Critics Rating: 7/10



‘Imitation Game’ A Great Biopic

imitiation            It may be January, but that doesn’t mean every movie that you have the option of seeing is crap pedaled out by the studios. Case in point: “The Imitation Game”.

Starring Benedict Cumberbatch as real-life mathematician Alan Turing, “Imitation Game” tells the tale of Turing and his team who try to crack the Nazi’s enigma code in World War II. Keira Knightley and Mark Strong co-star as Morten Tyldum directs.

The cracking of the Nazi’s secret coded messages is an event that many people are aware of but few, including myself, actually know the story behind it, or who Alan Turing actually was. After seeing “The Imitation Game” it is truly amazing seeing what Turing and his team did, effectively creating the world’s first computer. And it is Cumberbatch’s portrayal of Turing, paired with a fantastic script by Graham Moore, which makes this a better-than-average biopic.

I haven’t seen too many things with Benedict Cumberbatch in them. I (unfortunately) saw The Hobbit trilogy where he voiced Smaug but never saw “Star Trek Into Darkness” and don’t watch “Sherlock”. So maybe it was my unfamiliarity with Cumberbatch that made me completely immersed into his portrayal of Turing, a performance that will land him an Oscar nomination.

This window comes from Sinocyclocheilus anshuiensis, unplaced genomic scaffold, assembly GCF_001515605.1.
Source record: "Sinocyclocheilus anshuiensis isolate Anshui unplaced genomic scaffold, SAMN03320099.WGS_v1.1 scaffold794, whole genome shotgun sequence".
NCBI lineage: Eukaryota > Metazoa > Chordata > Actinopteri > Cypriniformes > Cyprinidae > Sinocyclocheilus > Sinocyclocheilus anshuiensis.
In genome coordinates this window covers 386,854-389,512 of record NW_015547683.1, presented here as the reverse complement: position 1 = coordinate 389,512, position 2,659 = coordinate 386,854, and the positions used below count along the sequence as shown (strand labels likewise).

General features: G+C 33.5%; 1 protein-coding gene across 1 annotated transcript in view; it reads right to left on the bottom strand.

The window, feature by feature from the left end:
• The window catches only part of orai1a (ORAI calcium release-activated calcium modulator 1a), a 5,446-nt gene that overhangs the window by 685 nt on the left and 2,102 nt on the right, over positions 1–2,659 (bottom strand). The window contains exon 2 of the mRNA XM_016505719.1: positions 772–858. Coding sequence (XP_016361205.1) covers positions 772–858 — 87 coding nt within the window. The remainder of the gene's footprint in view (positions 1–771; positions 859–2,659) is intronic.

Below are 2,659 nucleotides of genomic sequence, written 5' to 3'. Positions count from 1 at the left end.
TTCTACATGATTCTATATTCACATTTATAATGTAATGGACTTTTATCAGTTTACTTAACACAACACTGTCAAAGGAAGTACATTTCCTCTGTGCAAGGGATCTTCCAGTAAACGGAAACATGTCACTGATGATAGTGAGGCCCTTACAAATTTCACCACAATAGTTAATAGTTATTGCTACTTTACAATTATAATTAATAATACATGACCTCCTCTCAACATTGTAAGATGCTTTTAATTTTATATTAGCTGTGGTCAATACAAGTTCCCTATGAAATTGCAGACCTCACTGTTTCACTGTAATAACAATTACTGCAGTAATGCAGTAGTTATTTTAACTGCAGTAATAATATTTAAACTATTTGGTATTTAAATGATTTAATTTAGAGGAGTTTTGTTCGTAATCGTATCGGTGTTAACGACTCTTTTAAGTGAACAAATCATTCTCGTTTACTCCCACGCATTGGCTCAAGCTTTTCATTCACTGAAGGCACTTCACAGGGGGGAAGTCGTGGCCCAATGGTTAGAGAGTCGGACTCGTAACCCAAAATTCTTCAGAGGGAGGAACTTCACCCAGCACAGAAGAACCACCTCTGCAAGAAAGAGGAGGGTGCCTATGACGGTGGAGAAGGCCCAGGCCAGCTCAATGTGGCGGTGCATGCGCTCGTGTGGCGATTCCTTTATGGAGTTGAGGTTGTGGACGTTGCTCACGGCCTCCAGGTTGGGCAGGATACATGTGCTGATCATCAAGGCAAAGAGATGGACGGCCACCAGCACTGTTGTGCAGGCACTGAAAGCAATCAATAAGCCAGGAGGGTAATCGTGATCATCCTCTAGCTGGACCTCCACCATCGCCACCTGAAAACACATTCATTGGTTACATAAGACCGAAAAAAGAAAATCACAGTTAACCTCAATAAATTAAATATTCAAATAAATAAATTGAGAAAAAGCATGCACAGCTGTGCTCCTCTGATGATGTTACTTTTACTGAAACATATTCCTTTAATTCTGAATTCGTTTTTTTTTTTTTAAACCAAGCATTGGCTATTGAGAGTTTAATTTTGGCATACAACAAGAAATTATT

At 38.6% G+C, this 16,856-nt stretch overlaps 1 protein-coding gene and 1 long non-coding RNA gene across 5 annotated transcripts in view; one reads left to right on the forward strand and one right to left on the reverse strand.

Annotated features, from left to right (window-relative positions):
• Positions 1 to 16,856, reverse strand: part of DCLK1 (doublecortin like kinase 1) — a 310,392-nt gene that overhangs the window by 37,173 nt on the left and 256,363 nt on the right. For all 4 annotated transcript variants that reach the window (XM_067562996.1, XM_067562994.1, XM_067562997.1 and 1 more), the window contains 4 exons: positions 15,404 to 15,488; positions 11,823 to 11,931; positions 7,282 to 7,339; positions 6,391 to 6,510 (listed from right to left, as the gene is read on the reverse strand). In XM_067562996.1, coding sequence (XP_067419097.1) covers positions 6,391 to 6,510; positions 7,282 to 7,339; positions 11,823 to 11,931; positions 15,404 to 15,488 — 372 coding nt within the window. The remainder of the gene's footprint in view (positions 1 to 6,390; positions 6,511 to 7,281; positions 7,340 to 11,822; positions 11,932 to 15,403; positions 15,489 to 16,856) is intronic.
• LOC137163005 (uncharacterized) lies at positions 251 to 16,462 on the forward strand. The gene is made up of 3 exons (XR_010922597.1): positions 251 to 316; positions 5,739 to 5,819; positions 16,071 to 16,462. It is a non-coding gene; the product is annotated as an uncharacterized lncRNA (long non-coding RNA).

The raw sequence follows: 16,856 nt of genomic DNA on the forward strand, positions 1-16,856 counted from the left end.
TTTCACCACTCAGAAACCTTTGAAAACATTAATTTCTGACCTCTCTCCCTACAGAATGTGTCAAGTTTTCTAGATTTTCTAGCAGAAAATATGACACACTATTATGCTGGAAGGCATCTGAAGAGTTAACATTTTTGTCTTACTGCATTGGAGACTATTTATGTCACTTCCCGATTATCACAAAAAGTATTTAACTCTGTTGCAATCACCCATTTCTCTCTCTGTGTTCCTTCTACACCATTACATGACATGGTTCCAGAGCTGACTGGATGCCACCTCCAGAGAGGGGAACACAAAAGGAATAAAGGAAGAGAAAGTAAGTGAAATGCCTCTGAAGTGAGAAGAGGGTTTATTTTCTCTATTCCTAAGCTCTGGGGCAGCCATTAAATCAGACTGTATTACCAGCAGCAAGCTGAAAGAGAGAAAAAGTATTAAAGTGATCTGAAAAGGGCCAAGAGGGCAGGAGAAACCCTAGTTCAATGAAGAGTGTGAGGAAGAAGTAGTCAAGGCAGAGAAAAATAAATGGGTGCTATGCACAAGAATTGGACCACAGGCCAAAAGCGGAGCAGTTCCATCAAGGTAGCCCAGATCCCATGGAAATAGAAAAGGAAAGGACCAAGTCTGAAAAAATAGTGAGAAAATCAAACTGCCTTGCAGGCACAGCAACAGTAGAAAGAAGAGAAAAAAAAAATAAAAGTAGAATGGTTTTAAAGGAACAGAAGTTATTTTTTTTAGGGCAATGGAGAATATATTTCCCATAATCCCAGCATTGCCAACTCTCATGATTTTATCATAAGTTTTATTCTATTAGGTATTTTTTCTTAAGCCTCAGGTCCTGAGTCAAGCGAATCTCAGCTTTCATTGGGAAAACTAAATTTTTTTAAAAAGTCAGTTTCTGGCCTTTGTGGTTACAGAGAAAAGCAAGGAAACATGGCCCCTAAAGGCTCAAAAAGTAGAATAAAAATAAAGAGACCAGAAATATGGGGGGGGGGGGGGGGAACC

Turing is a man faced with enemies and confrontation on all sides. On the outside he and his British government are in a war with the Germans. At work he isn’t exactly the most popular guy, making it very clear that he believes that he is far more intelligent and capable than his counterparts. And he has a battle within, trying to hide his possible homosexuality, a crime in 1940’s England.

Cumberbatch shows a man who can crack codes and puzzles, but the one conundrum he cannot seem to master are human social cues. It is a masterful performance that has many emotions and moods, and Cumberbatch fully becomes Turing.

Keira Knightley plays Joan Clark, Turing’s friend and partner in the enigma project. Clark is a woman in a man’s world doing a man’s job, and Knightley shows this struggle. A woman who is in every way equal, if not superior, to the people around her, Clark was a crucial part of attempting to crack the code, and Knightley does her memory justice.

The screenplay by Moore perfectly embodies the story that is one of the more interesting and engaging classified tales of the 20th century. The script actually features a surprising number of laughs, and gives all characters time to become fleshed out individuals.

When you look at what Alan Turing contributed to mankind (his invention is credited to having led to 14 million lives being saved), a film about him in the least he deserves. However “The Imitation Game” is a very fitting and honorable tribute to him, and an entertaining film at that. There are some moments that are telegraphed or by-the-numbers, and the film’s narrative and motives completely and randomly shift in the climax, but the film is often engaging and always entertaining, and features outstanding work from Benedict Cumberbatch and screenwriter Moore.

Critics Rating: 8/10